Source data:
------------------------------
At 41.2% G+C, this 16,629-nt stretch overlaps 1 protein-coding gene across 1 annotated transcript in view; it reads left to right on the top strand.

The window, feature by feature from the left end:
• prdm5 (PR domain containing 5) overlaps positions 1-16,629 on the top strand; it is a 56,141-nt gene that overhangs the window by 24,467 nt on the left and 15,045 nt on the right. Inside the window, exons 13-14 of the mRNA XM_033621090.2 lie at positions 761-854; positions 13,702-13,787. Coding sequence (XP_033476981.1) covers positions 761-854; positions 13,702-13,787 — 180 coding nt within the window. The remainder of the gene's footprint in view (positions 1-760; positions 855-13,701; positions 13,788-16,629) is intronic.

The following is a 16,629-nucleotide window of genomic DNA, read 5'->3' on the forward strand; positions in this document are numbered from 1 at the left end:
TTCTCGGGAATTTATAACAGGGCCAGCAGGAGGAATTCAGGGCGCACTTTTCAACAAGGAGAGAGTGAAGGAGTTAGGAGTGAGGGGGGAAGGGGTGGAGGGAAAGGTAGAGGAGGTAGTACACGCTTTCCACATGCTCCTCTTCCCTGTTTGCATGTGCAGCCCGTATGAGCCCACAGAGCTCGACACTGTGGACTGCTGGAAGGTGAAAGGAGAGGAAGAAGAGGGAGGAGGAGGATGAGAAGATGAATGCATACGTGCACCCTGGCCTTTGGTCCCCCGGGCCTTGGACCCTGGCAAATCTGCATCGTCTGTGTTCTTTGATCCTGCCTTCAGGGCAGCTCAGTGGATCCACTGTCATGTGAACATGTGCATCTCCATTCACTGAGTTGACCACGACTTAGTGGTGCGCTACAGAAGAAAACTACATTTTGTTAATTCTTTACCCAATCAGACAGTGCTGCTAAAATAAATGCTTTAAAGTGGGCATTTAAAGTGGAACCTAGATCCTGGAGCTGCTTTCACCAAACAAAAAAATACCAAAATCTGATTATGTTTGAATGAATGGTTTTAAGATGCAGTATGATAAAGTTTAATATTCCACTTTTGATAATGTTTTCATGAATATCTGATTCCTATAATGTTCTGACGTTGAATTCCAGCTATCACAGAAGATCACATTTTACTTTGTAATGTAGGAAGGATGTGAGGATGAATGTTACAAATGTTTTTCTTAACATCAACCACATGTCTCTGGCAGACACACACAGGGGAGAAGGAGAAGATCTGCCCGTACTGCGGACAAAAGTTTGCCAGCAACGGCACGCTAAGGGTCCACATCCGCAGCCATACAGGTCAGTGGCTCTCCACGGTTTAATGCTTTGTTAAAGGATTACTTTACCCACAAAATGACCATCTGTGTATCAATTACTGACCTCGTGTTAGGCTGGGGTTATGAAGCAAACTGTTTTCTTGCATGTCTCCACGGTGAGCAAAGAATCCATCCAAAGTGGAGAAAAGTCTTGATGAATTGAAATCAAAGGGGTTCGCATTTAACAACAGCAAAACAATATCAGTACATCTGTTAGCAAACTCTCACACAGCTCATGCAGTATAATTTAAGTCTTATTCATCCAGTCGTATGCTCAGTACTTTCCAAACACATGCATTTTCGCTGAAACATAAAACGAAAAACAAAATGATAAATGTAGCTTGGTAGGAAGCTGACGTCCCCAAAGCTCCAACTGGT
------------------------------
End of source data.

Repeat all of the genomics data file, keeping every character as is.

At 41.2% G+C, this 16,629-nt stretch overlaps 1 protein-coding gene across 1 annotated transcript in view; it reads left to right on the top strand.

The window, feature by feature from the left end:
• prdm5 (PR domain containing 5) overlaps positions 1-16,629 on the top strand; it is a 56,141-nt gene that overhangs the window by 24,467 nt on the left and 15,045 nt on the right. Inside the window, exons 13-14 of the mRNA XM_033621090.2 lie at positions 761-854; positions 13,702-13,787. Coding sequence (XP_033476981.1) covers positions 761-854; positions 13,702-13,787 — 180 coding nt within the window. The remainder of the gene's footprint in view (positions 1-760; positions 855-13,701; positions 13,788-16,629) is intronic.

The following is a 16,629-nucleotide window of genomic DNA, read 5'->3' on the forward strand; positions in this document are numbered from 1 at the left end:
TTCTCGGGAATTTATAACAGGGCCAGCAGGAGGAATTCAGGGCGCACTTTTCAACAAGGAGAGAGTGAAGGAGTTAGGAGTGAGGGGGGAAGGGGTGGAGGGAAAGGTAGAGGAGGTAGTACACGCTTTCCACATGCTCCTCTTCCCTGTTTGCATGTGCAGCCCGTATGAGCCCACAGAGCTCGACACTGTGGACTGCTGGAAGGTGAAAGGAGAGGAAGAAGAGGGAGGAGGAGGATGAGAAGATGAATGCATACGTGCACCCTGGCCTTTGGTCCCCCGGGCCTTGGACCCTGGCAAATCTGCATCGTCTGTGTTCTTTGATCCTGCCTTCAGGGCAGCTCAGTGGATCCACTGTCATGTGAACATGTGCATCTCCATTCACTGAGTTGACCACGACTTAGTGGTGCGCTACAGAAGAAAACTACATTTTGTTAATTCTTTACCCAATCAGACAGTGCTGCTAAAATAAATGCTTTAAAGTGGGCATTTAAAGTGGAACCTAGATCCTGGAGCTGCTTTCACCAAACAAAAAAATACCAAAATCTGATTATGTTTGAATGAATGGTTTTAAGATGCAGTATGATAAAGTTTAATATTCCACTTTTGATAATGTTTTCATGAATATCTGATTCCTATAATGTTCTGACGTTGAATTCCAGCTATCACAGAAGATCACATTTTACTTTGTAATGTAGGAAGGATGTGAGGATGAATGTTACAAATGTTTTTCTTAACATCAACCACATGTCTCTGGCAGACACACACAGGGGAGAAGGAGAAGATCTGCCCGTACTGCGGACAAAAGTTTGCCAGCAACGGCACGCTAAGGGTCCACATCCGCAGCCATACAGGTCAGTGGCTCTCCACGGTTTAATGCTTTGTTAAAGGATTACTTTACCCACAAAATGACCATCTGTGTATCAATTACTGACCTCGTGTTAGGCTGGGGTTATGAAGCAAACTGTTTTCTTGCATGTCTCCACGGTGAGCAAAGAATCCATCCAAAGTGGAGAAAAGTCTTGATGAATTGAAATCAAAGGGGTTCGCATTTAACAACAGCAAAACAATATCAGTACATCTGTTAGCAAACTCTCACACAGCTCATGCAGTATAATTTAAGTCTTATTCATCCAGTCGTATGCTCAGTACTTTCCAAACACATGCATTTTCGCTGAAACATAAAACGAAAAACAAAATGATAAATGTAGCTTGGTAGGAAGCTGACGTCCCCAAAGCTCCAACTGGT